ricasso (ri 'ka so), noun. The section just above a sword's guard or handle. It's often unsharpened and unbeveled, and then can be used to shorten one's grip ("choke up") to change the control and maneuverability of the sword. Sometimes the maker's mark will be on the ricasso. The corresponding section on a knife might be called the choil.
fuller \ˈfu̇-lər\, noun.
1. a person who fulls cloth (shrinks and thickens by moistening, heating, and pressing)
2. a tool used for grooving and spreading iron, used in blacksmithing
3. a groove made by a fuller
On a sword, a fuller is a groove in the blade, which lightens it while retaining strength and flexibility.
It's primary purpose is not to help the victim's blood flow.
Etymology: Old English fullare to walk/trample, from Latin fullo.
The terminology of swords and swordsmanship contains many cool words;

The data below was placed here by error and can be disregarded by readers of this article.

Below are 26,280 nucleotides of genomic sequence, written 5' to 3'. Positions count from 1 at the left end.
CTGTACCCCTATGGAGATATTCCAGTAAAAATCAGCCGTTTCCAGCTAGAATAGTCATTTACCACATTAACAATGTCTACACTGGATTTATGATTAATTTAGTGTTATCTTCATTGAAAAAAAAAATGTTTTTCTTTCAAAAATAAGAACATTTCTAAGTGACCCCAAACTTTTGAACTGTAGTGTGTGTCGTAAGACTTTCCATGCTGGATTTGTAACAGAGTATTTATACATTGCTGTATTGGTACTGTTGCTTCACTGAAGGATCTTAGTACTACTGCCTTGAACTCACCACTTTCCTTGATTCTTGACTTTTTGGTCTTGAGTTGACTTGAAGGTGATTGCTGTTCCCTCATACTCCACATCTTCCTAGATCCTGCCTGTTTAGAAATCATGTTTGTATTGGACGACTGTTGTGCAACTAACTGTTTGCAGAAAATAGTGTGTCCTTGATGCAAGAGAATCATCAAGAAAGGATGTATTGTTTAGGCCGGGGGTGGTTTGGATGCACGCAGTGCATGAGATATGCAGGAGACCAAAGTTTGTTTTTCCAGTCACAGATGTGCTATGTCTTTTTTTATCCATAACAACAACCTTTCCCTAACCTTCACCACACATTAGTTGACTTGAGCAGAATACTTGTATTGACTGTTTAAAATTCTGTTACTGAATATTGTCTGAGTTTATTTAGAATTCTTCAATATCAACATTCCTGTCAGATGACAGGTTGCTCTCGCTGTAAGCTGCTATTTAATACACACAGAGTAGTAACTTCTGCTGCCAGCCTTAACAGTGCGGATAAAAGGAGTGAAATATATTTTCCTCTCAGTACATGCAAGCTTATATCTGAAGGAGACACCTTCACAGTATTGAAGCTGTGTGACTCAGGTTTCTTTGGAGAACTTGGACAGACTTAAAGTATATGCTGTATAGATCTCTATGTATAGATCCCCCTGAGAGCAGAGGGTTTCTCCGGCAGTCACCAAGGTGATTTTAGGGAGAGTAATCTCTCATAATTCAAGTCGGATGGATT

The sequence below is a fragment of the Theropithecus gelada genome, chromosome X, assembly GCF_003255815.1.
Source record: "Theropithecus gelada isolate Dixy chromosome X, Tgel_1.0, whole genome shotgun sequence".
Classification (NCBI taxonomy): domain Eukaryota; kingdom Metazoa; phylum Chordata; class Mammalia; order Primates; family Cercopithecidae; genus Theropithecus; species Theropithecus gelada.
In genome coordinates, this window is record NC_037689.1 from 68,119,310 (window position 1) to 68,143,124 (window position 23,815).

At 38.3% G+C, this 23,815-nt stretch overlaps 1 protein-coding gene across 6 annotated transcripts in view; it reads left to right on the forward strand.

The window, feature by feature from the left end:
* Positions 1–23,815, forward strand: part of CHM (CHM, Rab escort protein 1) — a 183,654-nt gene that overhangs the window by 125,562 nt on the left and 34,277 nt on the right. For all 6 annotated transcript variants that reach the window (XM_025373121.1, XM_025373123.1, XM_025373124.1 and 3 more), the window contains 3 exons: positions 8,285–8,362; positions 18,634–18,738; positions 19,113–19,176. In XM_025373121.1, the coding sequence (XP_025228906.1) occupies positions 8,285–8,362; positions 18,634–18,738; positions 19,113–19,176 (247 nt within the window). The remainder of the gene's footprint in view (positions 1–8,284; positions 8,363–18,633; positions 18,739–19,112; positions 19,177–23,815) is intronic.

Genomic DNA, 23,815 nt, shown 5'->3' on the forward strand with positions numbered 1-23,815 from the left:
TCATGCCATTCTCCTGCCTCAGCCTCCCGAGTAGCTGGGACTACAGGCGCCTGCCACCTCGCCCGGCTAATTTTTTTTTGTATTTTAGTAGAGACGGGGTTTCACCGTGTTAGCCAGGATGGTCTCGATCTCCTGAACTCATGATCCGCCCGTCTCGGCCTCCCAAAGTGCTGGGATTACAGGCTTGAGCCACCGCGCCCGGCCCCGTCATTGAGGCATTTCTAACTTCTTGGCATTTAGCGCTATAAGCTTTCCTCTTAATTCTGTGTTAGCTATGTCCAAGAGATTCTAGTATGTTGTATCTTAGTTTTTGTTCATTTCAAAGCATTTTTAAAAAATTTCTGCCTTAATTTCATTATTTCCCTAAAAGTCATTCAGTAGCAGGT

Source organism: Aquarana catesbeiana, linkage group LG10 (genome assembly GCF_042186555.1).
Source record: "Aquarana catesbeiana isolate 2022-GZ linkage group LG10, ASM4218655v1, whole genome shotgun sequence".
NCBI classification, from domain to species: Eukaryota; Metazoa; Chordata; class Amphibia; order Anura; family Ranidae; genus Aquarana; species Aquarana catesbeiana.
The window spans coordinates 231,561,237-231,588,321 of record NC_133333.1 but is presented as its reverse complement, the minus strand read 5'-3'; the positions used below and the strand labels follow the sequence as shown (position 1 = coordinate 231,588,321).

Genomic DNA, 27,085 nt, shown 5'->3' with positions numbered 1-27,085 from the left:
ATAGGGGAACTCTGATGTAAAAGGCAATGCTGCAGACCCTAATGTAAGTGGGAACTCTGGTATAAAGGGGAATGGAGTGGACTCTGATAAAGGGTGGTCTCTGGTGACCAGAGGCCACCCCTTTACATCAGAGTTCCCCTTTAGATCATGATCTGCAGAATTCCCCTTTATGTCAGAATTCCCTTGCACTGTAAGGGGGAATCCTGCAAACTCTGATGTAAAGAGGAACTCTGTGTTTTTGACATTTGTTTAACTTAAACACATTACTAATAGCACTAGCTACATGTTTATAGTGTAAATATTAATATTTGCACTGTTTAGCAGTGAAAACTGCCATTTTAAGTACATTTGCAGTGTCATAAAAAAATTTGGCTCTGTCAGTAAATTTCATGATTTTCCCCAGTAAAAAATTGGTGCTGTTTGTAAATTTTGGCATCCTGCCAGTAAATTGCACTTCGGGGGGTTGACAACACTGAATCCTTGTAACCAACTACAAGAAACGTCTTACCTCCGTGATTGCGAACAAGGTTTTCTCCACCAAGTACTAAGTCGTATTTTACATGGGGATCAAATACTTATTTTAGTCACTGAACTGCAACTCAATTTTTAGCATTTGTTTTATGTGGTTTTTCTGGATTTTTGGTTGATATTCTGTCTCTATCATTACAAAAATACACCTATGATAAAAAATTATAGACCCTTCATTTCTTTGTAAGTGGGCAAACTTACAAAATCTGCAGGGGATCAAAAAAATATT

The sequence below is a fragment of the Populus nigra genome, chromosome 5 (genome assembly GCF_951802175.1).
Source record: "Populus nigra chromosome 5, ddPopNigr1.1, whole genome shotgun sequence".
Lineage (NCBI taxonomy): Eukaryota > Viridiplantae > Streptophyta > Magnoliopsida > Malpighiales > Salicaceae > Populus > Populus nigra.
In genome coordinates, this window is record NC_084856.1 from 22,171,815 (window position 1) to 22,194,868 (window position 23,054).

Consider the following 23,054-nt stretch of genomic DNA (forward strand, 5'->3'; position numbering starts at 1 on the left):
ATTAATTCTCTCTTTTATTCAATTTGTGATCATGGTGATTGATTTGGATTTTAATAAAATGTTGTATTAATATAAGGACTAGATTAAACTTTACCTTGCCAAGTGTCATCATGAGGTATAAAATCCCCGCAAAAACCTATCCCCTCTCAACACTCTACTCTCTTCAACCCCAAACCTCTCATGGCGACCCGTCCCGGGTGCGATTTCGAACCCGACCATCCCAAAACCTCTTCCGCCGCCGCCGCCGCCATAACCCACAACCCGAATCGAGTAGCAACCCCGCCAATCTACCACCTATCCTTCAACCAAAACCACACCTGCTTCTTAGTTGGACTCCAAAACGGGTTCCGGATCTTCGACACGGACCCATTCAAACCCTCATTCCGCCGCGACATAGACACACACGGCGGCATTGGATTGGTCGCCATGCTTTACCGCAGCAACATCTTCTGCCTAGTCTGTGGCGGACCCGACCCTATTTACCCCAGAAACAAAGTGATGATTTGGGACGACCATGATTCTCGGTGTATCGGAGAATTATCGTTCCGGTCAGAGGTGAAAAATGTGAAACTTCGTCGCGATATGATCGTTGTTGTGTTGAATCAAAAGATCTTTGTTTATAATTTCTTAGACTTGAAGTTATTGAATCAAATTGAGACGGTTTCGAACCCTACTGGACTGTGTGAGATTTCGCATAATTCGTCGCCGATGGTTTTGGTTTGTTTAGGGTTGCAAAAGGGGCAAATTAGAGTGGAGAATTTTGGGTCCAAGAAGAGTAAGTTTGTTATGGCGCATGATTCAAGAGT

the Albion Swords site is one of the many places to read more.
A letter -
As much relic as the tool in my hand:
Symbols of absent times,
Slower conversations, and more personal deaths.
I slice seal from paper,
Let ink spill, let words run through.
Your ricasso'd pen, all tight control,
Exacts bloody toll from raw fears.
So many years we've pressed advantages,
Bearing our undressed wounds and mythic hopes.
But to stand my ground, I'd need a fullered heart:
A stronger and more flexible partnership.
We speak only of weakness now, and the merciful cut.
This is it, then, the retreat from the field;
I yield you what prize remains,
Excise your text from my flesh with freshly heated blade,
Gain unsteady feet, and quietly walk away.